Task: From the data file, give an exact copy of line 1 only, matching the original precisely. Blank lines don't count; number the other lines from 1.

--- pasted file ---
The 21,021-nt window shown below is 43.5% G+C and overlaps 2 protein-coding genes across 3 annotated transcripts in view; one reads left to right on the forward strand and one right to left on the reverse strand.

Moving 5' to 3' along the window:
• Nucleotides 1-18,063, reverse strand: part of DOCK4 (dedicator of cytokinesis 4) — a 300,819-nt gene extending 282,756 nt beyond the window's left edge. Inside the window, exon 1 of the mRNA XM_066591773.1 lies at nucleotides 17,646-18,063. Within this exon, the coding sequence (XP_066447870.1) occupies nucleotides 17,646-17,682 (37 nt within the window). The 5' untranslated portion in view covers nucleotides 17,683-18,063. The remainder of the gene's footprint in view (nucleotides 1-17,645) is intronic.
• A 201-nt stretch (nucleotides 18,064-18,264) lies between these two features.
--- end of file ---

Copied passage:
The 21,021-nt window shown below is 43.5% G+C and overlaps 2 protein-coding genes across 3 annotated transcripts in view; one reads left to right on the forward strand and one right to left on the reverse strand.